The defendants called Professor Kramer, the revisor and editor of the Williams and Meyers treatise since 1996, as an expert witness. Contrary to Professor Weaver's arguments, he stated that the division order statutes were not uniform. Some do not address the impact of a division order on an oil and gas lease, and therefore the common law of the jurisdiction in question would control the matter, which is often not clear. Some division order statutes do not make it clear if they are retroactive or not. He testified that the reasonably prudent operator standard applies differently to different areas of operation of the lease, and that different jurisdictions use different standards in defining this term. Further, he stated that the highest court of each state has not made clear that an implied covenant to market even exists in each state. He testified that many factors go into calculating market value, including geographic area, volume of gas, quality of gas, point in time, and competition in the market, and that market value can differ based on all of these.
On May 22, 2001, the district court issued an order certifying a class in this case. The court implicitly found that there is an implied covenant to market gas in a gas lease in each of the relevant states. It further found that differences among the jurisdictions as to whether an implied covenant to market was implied in fact or implied in law are irrelevant, because what is at issue here is whether Exxon violated the implied covenant to market. Stirman v. Exxon Corp., No. SA-99-CA-0763 (W.D.Tx.), May 22, 2001 Order at 2 ("May 22, 2001 Order"). Further, although it would be burdensome to determine if individual leases have express clauses negating the implied covenant to market, the district court found that, "with the assistance of a special master, [this] is not an insurmountable challenge." Id. The court found that there is no serious question that the reasonably prudent operator standard applies to the implied covenant to market in all the applicable states, and that parties do not ordinarily draft express provisions to avoid this standard. Id. at 3. According to the court, the statutes in all the jurisdictions at issue "are uniform in the effect that a division order does not alter the terms of a gas lease, and that to the extent of any variance between a lease and a division order, the lease prevails." Id. The court found that notice and demand were not a prerequisite to an action to recover damages for breach of covenant. Id. at 4. Further, market value could be determined from Exxon's records of sales to third parties, which ordinarily occur in large aggregated packages of gas. Id. Although there might be some individual sales at the wellhead, the court felt these would not be so numerous as to prevent class certification. Id. The court therefore found that common legal and factual issues would predominate, and certified the class.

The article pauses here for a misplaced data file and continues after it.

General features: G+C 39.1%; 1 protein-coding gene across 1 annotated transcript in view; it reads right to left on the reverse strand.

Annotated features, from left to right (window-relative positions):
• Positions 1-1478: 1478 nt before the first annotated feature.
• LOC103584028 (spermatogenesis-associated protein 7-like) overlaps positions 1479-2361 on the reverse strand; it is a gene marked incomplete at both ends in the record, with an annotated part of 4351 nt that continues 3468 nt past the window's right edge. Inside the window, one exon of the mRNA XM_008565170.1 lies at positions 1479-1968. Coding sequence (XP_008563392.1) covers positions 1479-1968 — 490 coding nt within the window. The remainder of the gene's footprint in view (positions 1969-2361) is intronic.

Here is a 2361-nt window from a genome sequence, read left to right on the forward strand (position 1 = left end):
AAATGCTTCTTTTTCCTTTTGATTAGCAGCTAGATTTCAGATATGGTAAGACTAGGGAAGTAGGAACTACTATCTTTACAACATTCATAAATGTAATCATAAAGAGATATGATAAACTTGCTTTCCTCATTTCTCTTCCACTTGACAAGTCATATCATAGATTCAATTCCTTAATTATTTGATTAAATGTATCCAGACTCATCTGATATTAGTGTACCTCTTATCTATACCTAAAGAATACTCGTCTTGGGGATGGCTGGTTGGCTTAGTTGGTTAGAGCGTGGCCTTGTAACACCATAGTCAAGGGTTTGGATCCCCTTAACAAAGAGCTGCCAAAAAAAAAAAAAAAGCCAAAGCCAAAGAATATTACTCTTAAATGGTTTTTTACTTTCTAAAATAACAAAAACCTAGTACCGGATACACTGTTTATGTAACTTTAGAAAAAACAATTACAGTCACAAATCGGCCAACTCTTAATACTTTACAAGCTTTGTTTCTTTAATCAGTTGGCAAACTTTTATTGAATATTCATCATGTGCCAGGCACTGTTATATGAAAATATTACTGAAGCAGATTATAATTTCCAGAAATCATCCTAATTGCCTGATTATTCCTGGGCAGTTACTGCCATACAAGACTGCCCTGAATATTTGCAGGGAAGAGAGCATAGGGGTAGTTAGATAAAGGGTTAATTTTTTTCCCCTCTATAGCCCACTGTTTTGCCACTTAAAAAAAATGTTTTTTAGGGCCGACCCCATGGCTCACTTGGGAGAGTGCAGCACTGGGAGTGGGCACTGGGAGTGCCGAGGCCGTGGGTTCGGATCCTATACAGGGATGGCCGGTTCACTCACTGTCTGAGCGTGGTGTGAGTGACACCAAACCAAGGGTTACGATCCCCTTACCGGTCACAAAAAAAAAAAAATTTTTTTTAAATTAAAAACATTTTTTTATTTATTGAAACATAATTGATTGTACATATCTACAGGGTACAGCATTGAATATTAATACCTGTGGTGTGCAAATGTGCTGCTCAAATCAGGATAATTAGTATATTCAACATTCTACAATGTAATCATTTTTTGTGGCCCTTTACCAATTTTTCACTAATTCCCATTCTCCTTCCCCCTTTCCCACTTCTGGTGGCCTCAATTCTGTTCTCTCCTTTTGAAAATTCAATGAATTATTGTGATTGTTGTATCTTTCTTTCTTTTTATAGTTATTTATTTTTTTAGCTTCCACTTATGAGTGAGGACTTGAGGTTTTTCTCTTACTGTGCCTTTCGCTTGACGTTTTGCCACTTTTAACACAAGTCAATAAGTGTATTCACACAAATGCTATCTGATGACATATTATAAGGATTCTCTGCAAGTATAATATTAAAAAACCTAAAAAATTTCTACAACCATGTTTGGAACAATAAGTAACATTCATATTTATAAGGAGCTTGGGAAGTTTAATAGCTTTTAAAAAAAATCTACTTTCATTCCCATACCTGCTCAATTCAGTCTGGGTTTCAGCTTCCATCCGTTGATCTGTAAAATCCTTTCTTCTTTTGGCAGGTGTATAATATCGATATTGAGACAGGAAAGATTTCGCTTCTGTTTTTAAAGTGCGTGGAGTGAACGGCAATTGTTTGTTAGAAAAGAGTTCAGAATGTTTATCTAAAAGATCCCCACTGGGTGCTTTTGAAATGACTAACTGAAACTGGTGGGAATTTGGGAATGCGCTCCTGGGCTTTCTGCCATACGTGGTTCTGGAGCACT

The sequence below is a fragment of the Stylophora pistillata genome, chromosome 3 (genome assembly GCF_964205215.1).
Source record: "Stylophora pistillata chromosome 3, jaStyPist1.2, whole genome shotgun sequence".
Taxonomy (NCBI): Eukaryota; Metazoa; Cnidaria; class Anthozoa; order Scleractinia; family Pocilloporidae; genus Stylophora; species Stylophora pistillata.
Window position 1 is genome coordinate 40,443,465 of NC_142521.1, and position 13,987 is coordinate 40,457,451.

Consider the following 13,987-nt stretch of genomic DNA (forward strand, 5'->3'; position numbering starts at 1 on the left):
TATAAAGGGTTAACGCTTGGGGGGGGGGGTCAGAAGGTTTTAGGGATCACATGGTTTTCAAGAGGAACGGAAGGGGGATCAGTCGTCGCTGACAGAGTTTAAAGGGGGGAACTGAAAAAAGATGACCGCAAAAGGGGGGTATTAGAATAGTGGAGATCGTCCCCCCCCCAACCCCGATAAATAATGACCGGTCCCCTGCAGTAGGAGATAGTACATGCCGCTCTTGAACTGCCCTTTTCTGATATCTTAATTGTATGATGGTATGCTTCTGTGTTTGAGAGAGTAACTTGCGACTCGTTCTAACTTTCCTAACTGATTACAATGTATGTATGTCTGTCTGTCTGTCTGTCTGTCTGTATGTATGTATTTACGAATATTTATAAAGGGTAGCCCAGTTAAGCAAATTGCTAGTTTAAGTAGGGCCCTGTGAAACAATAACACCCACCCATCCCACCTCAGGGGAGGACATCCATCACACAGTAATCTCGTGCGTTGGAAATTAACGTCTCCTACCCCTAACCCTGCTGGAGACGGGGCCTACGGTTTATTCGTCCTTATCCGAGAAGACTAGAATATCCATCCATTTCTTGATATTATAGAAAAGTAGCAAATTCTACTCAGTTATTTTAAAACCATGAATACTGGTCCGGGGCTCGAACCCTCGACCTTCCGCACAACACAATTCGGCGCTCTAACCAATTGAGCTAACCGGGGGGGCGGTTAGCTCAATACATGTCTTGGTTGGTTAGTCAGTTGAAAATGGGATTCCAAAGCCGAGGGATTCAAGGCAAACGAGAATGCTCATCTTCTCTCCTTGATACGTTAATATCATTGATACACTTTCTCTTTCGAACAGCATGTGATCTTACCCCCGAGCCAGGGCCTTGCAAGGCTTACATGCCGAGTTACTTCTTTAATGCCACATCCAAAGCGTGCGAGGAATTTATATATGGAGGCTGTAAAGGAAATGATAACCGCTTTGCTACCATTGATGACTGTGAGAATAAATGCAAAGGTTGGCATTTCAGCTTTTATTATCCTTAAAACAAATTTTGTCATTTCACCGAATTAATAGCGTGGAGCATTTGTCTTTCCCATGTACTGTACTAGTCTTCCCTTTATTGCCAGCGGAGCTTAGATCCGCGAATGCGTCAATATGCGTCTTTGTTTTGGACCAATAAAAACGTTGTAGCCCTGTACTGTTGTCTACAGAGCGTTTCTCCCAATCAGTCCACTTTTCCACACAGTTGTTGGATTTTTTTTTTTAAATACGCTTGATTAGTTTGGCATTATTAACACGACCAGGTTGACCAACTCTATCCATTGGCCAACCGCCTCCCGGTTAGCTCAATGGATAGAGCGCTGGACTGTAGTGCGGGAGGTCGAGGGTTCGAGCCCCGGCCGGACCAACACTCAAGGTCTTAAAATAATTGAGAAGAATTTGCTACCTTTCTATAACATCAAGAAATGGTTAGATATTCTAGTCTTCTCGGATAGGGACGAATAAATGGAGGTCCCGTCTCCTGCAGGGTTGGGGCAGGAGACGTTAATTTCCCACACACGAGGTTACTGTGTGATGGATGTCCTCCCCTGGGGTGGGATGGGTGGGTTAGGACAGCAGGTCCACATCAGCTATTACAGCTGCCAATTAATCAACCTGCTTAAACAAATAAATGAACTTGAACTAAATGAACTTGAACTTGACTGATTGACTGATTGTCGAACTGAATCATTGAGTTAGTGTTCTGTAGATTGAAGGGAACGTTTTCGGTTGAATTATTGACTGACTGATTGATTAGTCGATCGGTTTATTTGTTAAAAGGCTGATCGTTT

We review the decision of a district court to certify a class for abuse of discretion. Castano v. American Tobacco Co., 84 F.3d 734, 740 (5th Cir.1996). However, that discretion must be exercised within the framework of rule 23. Id., citing Gulf Oil Co. v. Bernard, 452 U.S. 89, 100, 101 S.Ct. 2193, 68 L.Ed.2d 693 (1981). "A district court must conduct a rigorous analysis of the rule 23 prerequisites before certifying a class." Id., citing General Tel. Co. v. Falcon, 457 U.S. 147, 161, 102 S.Ct. 2364, 72 L.Ed.2d 740 (1982); Applewhite v. Reichhold Chems., 67 F.3d 571, 573 (5th Cir.1995). "Whether the district court applied the correct legal standard in reaching its decision on class certification, however, is a legal question that we review de novo." Berger v. Compaq Computer Corp., 257 F.3d 475, 479 (5th Cir.2001), clarified on other grounds on denial of rehearing, 2002 U.S.App. LEXIS 579 (5th Cir. Jan 14, 2002) (per curiam), quoting Allison v. Citgo Petroleum Corp., 151 F.3d 402, 408 (5th Cir.1998). The party seeking certification bears the burden of demonstrating that the rule 23 requirements have been met. Id., citing Horton v. Goose Creek Ind. Sch. Dist., 690 F.2d 470, 486 (5th Cir.1982), cert. denied, 463 U.S. 1207, 103 S.Ct. 3536, 77 L.Ed.2d 1387; In re American Medical Sys., 75 F.3d 1069, 1086 (6th Cir.1996).